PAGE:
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DA: Statement by Dianne Kohler Barnard, Democratic Alliance Shadow Minister of Police, on the Department of Police’s private jet (19/11/2009)

19th November 2009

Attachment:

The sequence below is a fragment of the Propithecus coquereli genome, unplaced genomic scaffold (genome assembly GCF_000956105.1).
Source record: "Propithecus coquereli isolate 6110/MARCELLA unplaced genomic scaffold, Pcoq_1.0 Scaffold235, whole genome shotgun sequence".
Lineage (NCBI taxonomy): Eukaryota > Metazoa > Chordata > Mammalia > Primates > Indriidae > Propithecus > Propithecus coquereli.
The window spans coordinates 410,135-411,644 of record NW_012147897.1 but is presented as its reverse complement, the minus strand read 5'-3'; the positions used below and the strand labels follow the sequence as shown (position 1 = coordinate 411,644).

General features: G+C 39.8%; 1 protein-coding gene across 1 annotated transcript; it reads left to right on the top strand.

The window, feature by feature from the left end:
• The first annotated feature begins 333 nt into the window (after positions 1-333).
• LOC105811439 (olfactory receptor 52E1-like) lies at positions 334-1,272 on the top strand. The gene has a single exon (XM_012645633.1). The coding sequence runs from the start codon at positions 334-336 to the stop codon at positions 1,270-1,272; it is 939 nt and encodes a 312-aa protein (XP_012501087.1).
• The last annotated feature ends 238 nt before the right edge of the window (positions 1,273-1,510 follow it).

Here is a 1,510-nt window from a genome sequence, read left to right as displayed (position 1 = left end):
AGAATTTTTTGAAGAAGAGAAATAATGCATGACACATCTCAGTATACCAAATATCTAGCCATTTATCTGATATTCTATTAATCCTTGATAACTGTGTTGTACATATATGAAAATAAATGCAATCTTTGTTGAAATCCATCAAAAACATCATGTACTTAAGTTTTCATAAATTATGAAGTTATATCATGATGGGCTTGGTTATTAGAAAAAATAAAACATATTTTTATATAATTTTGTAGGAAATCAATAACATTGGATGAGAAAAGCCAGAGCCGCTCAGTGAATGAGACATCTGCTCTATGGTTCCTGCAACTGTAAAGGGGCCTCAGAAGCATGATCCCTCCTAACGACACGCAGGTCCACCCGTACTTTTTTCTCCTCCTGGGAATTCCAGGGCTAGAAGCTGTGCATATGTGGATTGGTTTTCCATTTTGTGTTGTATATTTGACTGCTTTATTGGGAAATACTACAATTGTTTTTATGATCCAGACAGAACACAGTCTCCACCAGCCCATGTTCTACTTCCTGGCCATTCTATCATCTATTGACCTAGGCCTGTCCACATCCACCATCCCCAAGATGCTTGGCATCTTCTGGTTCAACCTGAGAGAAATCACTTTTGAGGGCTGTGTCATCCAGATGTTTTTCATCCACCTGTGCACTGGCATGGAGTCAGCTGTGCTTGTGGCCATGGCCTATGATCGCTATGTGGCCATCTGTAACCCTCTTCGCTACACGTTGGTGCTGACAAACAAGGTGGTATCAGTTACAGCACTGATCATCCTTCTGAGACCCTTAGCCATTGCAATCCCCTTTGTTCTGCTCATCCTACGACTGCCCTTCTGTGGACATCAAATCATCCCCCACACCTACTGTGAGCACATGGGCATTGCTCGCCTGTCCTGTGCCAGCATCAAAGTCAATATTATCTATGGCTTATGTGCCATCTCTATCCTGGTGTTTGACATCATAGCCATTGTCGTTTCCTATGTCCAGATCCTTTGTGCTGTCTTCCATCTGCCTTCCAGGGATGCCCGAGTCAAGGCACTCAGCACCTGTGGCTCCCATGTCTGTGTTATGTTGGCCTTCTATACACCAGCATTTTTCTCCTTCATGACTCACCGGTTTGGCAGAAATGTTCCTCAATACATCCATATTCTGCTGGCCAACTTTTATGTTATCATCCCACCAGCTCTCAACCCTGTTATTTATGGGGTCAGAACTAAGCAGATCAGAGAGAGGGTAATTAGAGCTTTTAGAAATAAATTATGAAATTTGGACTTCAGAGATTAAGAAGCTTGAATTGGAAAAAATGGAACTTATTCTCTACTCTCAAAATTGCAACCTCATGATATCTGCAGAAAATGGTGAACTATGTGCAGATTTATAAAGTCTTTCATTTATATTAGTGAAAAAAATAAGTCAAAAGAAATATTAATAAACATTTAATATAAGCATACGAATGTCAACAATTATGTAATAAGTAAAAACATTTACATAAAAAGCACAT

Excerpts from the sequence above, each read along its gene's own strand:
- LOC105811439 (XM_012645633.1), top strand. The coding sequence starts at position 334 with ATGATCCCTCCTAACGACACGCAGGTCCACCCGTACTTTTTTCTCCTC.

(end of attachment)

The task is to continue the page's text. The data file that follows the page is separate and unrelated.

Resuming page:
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The South African Police Service needs to familiarise itself with the operating costs of its own private jet. According to the jet's manufacturers, the minimum cost per hour of this specification of jet is R13,664. And according to industry experts that the DA contacted yesterday, this would rise to nothing less than R30,000 when factoring in the array of additional expenses associated with operating it in South Africa. Yet the police commissioner's spokesperson claims it costs only R8,000 an hour. In other words, the claim is that the South African government is managing to operate this jet at just 58% the cost at which it is commercially advertised, and at 27% the cost that industry experts tell us is a bare minimum figure for operating the plane in South Africa. This looks suspiciously like ‘Arms Deal mathematics'. Even more ridiculous is the fact that the commissioner's spokesperson has, according to reports, claimed that the jet is "cost effective" because commercial planes need to be serviced twice as often as his department's private jet. Well, quite. The point is that you don't need to buy commercial planes in order to use them. Indeed, if this private jet has been used once every week since it was bought, and an average of four people used it each time, then the total cost per person for each trip to date, incorporating both initial and ongoing running costs, would amount to R460,000, or approximately 70 times more than the cost of a corresponding business class air ticket on commercial flights. According to calculations based on information supplied by both the manufacturer and industry experts, it is reasonable to believe that the total running cost of this jet would have amounted to about R13-million to date. How exactly is that "cost effective"? Yet even the ignorance of claims made by the commissioner's spokesperson pale in comparison to those of the police ministry, which yesterday claimed that the jet was needed in order to transport personnel for "operational duties", and that the jet "can land and take off from short runaways", thus allowing the police to "deploy such members with (sic) a short space of time anywhere in the country". This is all nonsense. First, as the jet is equipped with only one wheel on each wing, it would be dangerous to land it on a gravel runway, and it can only land and take off from tarred runways of at least 1069 metres. This means that it could only land on a handful of landing strips in the country. Second, this is a private business jet. It is not designed for operational purposes, but rather as a mode of transport for, in the manufacturer's own words "the savvy business traveller". The business jet seats no more than nine, meaning that any unit using it for any operational intervention would be severely understaffed in most situations. If South Africa is relying on a private business jet to fly units to the scenes of incidents, then we have a serious problem. International best practice is for units to be flown from the nearest regional base by helicopter, allowing them to land a short walking distance from the target of their operation. The Oryx helicopters used by the SANDF could serve this purpose more than adequately. Each of these points has been verified by industry experts, including a former member of a military hostage rescue team. Put simply, there is no excuse for this kind of indulgence, when regular commercial flights are available for routine movements of government staff, and the SA Airforce is available for more urgent operations. The fact of the matter is SAPS resources are dwindling - as we have seen in the last week, backlogs at forensic science laboratories are at record highs, lost case dockets are at record highs and compliance with the police watchdog is at a record low. In these circumstances the police ministry ought to acknowledge that an error was made, and that state funds need to be spent more prudently in future.

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